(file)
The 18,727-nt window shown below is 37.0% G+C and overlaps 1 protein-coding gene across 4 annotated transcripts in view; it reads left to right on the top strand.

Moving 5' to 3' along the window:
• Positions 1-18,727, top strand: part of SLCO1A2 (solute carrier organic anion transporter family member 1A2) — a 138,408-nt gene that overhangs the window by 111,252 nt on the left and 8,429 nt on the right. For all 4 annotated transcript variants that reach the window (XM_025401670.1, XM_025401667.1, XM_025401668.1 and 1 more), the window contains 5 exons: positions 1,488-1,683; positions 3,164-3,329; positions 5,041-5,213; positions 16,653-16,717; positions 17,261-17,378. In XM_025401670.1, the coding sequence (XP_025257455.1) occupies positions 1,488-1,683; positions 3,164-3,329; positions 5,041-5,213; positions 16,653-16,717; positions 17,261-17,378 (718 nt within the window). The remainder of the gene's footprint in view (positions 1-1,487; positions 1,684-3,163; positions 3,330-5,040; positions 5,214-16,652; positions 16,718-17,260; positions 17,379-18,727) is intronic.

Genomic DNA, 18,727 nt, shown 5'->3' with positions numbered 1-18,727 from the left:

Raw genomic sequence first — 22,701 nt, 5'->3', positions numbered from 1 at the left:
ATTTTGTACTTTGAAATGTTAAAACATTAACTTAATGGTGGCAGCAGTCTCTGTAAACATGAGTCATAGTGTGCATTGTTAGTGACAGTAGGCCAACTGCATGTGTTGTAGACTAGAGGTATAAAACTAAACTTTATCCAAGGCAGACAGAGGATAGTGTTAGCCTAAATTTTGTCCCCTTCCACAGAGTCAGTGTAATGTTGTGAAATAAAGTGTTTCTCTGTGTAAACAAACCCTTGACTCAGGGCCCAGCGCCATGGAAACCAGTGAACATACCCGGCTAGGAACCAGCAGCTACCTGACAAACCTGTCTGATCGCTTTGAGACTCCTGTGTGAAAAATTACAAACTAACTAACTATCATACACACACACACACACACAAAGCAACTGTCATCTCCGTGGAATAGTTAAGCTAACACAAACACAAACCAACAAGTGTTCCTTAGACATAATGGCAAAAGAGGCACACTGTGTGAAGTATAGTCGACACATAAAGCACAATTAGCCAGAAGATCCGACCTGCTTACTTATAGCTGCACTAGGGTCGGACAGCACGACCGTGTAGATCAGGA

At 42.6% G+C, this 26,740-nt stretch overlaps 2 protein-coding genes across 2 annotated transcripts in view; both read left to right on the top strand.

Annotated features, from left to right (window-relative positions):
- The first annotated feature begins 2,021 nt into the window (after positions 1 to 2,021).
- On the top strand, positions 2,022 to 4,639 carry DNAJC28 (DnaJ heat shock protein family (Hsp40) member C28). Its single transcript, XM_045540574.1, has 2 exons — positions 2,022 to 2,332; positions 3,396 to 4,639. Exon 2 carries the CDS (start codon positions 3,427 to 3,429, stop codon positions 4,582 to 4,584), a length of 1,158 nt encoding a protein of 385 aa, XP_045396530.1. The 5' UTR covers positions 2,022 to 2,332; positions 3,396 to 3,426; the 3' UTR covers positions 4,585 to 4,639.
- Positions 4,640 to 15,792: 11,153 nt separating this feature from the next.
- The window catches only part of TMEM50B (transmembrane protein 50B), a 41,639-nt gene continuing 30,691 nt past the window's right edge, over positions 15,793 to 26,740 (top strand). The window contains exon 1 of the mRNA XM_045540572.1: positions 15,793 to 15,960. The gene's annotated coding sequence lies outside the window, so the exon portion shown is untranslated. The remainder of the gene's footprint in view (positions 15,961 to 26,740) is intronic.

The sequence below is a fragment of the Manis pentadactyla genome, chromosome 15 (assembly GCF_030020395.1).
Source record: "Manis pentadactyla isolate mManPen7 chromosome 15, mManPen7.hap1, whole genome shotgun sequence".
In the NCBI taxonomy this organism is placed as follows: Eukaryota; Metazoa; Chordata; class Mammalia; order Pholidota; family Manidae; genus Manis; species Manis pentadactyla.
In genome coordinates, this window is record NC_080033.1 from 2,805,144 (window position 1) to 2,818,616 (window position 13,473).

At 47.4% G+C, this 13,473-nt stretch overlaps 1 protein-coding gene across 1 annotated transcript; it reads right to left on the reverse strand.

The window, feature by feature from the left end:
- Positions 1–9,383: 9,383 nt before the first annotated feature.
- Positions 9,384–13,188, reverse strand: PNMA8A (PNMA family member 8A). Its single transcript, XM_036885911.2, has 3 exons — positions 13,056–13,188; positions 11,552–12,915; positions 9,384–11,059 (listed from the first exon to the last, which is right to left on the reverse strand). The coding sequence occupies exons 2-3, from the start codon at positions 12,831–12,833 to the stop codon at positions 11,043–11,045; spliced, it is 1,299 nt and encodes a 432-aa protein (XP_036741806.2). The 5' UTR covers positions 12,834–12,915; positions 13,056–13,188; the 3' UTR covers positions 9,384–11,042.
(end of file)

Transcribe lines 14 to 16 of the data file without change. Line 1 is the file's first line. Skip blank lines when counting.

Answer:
Source record: "Manis pentadactyla isolate mManPen7 chromosome 15, mManPen7.hap1, whole genome shotgun sequence".
In the NCBI taxonomy this organism is placed as follows: Eukaryota; Metazoa; Chordata; class Mammalia; order Pholidota; family Manidae; genus Manis; species Manis pentadactyla.
In genome coordinates, this window is record NC_080033.1 from 2,805,144 (window position 1) to 2,818,616 (window position 13,473).